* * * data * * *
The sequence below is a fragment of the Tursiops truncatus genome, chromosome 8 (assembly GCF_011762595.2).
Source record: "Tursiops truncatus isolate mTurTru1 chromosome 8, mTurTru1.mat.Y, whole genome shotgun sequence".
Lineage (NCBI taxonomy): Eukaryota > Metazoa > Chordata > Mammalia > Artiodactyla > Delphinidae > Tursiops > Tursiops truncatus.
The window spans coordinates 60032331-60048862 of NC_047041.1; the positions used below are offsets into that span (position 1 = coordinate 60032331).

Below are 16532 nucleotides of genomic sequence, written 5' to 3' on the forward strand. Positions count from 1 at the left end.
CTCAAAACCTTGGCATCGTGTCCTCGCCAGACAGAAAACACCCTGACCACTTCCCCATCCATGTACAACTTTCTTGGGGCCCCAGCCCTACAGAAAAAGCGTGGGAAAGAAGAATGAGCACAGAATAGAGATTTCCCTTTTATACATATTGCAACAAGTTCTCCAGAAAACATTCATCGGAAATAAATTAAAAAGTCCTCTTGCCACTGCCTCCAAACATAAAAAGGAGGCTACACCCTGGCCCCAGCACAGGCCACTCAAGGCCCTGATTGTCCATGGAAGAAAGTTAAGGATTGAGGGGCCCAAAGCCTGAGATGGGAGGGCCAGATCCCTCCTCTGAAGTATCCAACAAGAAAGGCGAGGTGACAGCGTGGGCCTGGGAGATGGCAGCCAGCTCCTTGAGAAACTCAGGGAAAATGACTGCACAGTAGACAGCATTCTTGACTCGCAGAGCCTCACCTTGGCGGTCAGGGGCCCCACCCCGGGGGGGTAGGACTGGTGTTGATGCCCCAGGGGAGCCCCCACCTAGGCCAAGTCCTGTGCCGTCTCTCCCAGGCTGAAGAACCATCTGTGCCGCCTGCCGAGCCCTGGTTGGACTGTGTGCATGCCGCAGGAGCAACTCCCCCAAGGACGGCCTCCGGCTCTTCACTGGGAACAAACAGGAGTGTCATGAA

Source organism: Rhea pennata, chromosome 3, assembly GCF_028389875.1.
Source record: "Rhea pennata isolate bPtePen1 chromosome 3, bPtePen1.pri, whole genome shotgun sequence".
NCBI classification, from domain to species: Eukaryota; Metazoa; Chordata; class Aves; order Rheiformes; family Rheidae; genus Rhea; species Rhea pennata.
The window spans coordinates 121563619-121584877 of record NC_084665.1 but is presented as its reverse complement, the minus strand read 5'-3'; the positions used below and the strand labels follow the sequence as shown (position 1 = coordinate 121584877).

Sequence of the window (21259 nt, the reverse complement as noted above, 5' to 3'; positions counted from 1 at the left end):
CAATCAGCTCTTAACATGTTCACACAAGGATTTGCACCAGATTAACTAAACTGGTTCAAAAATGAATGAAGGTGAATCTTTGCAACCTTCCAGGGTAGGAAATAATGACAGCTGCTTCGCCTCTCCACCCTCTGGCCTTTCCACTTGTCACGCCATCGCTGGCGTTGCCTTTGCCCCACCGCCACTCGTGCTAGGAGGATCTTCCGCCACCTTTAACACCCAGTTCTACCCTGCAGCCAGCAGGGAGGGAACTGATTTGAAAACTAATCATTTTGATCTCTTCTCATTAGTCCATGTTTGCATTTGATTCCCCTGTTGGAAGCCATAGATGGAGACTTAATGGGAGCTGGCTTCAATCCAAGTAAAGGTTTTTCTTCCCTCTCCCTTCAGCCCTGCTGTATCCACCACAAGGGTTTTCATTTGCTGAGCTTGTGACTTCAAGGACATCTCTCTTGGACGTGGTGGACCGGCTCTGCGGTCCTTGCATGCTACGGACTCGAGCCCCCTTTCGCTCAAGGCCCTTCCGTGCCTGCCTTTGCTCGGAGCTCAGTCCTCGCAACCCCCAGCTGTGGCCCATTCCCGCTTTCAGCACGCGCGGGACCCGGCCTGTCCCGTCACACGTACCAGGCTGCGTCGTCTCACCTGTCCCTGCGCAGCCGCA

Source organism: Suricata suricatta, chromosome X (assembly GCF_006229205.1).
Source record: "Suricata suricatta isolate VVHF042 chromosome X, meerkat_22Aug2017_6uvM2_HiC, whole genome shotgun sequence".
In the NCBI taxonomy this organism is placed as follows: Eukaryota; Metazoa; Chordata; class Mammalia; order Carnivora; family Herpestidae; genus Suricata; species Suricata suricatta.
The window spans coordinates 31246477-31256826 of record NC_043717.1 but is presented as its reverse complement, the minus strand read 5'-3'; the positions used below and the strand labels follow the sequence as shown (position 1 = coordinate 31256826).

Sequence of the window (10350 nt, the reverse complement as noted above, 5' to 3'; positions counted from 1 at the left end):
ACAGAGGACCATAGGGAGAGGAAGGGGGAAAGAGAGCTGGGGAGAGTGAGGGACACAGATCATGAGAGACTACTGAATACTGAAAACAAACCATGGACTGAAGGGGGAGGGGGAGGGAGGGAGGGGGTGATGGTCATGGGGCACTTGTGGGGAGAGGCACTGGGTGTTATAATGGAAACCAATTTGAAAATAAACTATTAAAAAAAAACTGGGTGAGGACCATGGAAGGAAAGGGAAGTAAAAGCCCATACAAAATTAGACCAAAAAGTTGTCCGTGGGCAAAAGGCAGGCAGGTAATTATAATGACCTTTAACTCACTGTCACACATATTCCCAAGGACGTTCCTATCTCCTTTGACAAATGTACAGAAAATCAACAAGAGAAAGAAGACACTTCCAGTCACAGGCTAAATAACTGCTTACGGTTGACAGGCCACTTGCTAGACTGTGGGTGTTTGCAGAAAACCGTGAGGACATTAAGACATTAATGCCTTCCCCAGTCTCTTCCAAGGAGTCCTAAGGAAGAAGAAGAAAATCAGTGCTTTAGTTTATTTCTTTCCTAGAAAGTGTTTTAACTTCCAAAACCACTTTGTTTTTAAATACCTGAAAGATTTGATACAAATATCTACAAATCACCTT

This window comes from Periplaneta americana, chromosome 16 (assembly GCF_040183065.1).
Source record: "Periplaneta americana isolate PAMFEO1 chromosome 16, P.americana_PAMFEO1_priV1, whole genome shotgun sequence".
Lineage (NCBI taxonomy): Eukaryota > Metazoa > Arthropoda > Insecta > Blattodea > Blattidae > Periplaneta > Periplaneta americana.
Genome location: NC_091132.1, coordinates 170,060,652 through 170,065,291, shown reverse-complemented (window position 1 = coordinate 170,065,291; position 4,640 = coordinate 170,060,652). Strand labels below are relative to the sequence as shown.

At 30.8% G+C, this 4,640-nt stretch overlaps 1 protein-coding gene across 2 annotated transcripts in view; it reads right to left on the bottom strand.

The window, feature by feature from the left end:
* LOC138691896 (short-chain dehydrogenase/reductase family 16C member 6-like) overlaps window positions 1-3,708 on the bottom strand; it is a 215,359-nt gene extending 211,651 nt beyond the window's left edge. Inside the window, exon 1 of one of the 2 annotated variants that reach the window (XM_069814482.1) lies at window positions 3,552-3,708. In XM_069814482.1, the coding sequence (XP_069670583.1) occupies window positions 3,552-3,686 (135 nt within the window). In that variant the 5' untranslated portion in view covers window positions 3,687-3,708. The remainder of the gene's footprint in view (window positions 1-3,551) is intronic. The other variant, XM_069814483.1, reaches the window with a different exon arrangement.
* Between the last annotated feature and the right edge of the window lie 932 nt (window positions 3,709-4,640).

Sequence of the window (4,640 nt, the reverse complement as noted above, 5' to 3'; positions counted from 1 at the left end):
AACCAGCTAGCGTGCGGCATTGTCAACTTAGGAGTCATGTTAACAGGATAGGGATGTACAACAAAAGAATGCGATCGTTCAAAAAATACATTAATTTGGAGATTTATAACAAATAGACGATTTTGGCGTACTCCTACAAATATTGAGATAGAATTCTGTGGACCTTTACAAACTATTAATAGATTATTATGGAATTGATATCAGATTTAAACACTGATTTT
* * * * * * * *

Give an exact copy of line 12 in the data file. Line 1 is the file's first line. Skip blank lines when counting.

CAATCAGCTCTTAACATGTTCACACAAGGATTTGCACCAGATTAACTAAACTGGTTCAAAAATGAATGAAGGTGAATCTTTGCAACCTTCCAGGGTAGGAAATAATGACAGCTGCTTCGCCTCTCCACCCTCTGGCCTTTCCACTTGTCACGCCATCGCTGGCGTTGCCTTTGCCCCACCGCCACTCGTGCTAGGAGGATCTTCCGCCACCTTTAACACCCAGTTCTACCCTGCAGCCAGCAGGGAGGGAACTGATTTGAAAACTAATCATTTTGATCTCTTCTCATTAGTCCATGTTTGCATTTGATTCCCCTGTTGGAAGCCATAGATGGAGACTTAATGGGAGCTGGCTTCAATCCAAGTAAAGGTTTTTCTTCCCTCTCCCTTCAGCCCTGCTGTATCCACCACAAGGGTTTTCATTTGCTGAGCTTGTGACTTCAAGGACATCTCTCTTGGACGTGGTGGACCGGCTCTGCGGTCCTTGCATGCTACGGACTCGAGCCCCCTTTCGCTCAAGGCCCTTCCGTGCCTGCCTTTGCTCGGAGCTCAGTCCTCGCAACCCCCAGCTGTGGCCCATTCCCGCTTTCAGCACGCGCGGGACCCGGCCTGTCCCGTCACACGTACCAGGCTGCGTCGTCTCACCTGTCCCTGCGCAGCCGCA